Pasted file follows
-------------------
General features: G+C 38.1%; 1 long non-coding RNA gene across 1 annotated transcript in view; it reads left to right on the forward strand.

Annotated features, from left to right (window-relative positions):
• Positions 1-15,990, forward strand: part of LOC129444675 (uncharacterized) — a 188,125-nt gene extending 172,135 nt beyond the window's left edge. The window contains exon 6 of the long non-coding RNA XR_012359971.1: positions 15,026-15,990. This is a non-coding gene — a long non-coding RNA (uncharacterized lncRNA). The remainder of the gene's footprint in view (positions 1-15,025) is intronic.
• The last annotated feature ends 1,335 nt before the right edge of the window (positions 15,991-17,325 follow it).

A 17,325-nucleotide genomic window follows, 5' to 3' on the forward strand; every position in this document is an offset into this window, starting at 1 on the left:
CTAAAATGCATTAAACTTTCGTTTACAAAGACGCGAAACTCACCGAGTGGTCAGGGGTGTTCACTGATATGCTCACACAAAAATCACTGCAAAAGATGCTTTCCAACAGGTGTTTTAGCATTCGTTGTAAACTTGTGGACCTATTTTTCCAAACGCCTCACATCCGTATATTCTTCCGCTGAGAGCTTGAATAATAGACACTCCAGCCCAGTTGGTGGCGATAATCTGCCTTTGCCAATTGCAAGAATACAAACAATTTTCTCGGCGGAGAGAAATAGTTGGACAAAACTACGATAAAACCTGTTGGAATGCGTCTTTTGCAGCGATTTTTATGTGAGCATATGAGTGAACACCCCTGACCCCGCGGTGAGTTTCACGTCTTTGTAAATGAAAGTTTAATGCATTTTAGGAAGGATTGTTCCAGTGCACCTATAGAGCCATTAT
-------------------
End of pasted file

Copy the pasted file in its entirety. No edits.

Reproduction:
General features: G+C 38.1%; 1 long non-coding RNA gene across 1 annotated transcript in view; it reads left to right on the forward strand.

Annotated features, from left to right (window-relative positions):
• Positions 1-15,990, forward strand: part of LOC129444675 (uncharacterized) — a 188,125-nt gene extending 172,135 nt beyond the window's left edge. The window contains exon 6 of the long non-coding RNA XR_012359971.1: positions 15,026-15,990. This is a non-coding gene — a long non-coding RNA (uncharacterized lncRNA). The remainder of the gene's footprint in view (positions 1-15,025) is intronic.
• The last annotated feature ends 1,335 nt before the right edge of the window (positions 15,991-17,325 follow it).

A 17,325-nucleotide genomic window follows, 5' to 3' on the forward strand; every position in this document is an offset into this window, starting at 1 on the left:
CTAAAATGCATTAAACTTTCGTTTACAAAGACGCGAAACTCACCGAGTGGTCAGGGGTGTTCACTGATATGCTCACACAAAAATCACTGCAAAAGATGCTTTCCAACAGGTGTTTTAGCATTCGTTGTAAACTTGTGGACCTATTTTTCCAAACGCCTCACATCCGTATATTCTTCCGCTGAGAGCTTGAATAATAGACACTCCAGCCCAGTTGGTGGCGATAATCTGCCTTTGCCAATTGCAAGAATACAAACAATTTTCTCGGCGGAGAGAAATAGTTGGACAAAACTACGATAAAACCTGTTGGAATGCGTCTTTTGCAGCGATTTTTATGTGAGCATATGAGTGAACACCCCTGACCCCGCGGTGAGTTTCACGTCTTTGTAAATGAAAGTTTAATGCATTTTAGGAAGGATTGTTCCAGTGCACCTATAGAGCCATTAT